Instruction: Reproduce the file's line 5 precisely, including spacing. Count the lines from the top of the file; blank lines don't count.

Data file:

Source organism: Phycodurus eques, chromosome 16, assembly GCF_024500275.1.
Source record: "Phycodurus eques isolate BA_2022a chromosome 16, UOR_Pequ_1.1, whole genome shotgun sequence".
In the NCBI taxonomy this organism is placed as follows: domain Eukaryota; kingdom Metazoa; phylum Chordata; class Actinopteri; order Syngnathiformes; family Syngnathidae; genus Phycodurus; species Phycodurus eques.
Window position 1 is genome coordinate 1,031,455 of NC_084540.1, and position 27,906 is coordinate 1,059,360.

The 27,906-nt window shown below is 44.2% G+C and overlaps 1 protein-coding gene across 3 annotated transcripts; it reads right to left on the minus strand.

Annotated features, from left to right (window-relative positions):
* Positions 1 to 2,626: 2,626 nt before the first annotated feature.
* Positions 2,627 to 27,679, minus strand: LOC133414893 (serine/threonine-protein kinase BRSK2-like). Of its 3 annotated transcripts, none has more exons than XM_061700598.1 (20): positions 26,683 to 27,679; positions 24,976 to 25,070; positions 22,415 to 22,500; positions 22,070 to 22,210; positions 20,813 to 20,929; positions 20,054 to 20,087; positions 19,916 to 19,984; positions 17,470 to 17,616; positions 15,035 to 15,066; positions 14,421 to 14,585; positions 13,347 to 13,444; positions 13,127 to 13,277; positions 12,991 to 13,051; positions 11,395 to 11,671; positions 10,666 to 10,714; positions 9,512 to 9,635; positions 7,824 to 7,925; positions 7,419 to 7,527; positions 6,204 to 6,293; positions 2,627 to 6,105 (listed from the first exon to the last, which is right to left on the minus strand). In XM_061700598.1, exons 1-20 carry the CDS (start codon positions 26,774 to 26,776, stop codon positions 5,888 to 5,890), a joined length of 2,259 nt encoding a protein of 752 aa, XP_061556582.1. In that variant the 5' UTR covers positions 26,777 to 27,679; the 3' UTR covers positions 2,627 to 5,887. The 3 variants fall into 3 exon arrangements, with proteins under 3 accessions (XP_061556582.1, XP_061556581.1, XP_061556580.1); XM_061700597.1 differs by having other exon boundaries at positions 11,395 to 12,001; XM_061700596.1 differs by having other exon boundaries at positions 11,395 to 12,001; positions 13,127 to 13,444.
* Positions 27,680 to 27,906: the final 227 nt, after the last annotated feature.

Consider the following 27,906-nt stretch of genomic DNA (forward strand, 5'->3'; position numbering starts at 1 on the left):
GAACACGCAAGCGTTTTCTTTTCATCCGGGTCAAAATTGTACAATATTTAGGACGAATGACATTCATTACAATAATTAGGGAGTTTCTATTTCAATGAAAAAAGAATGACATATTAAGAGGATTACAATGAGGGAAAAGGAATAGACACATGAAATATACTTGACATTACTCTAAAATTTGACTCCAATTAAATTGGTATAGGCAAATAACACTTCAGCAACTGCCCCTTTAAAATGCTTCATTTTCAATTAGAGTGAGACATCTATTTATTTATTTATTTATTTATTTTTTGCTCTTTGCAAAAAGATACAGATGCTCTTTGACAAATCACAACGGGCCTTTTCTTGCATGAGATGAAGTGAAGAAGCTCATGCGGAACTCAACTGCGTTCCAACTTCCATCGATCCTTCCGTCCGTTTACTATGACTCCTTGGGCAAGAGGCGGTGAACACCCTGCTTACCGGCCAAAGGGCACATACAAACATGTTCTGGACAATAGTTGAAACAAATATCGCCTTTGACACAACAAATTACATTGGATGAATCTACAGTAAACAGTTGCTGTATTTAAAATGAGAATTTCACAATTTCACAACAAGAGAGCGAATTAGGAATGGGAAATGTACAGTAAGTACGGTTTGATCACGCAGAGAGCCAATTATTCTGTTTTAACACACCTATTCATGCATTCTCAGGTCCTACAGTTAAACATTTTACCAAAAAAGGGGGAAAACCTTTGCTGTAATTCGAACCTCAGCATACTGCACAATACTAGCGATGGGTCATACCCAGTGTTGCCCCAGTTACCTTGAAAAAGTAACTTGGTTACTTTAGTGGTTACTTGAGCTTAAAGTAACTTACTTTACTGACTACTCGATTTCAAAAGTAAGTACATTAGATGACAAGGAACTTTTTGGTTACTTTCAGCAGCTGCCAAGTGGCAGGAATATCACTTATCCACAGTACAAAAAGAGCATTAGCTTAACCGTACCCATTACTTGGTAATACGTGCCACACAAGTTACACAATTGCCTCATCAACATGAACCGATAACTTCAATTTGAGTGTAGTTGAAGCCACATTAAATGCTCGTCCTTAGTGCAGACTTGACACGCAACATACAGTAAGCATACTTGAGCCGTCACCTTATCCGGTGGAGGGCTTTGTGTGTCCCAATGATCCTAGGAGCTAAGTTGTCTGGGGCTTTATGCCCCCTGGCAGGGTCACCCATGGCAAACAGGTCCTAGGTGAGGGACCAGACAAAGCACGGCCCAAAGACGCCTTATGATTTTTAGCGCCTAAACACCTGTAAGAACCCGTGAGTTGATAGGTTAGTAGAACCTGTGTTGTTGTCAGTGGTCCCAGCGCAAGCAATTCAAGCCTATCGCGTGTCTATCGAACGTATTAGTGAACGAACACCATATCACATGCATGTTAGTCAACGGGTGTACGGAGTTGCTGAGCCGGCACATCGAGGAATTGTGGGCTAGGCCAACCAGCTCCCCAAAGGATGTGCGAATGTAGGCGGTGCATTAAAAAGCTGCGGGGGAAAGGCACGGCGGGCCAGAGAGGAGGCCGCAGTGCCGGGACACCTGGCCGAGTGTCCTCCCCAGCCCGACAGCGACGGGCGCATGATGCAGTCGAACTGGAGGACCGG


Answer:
The 27,906-nt window shown below is 44.2% G+C and overlaps 1 protein-coding gene across 3 annotated transcripts; it reads right to left on the minus strand.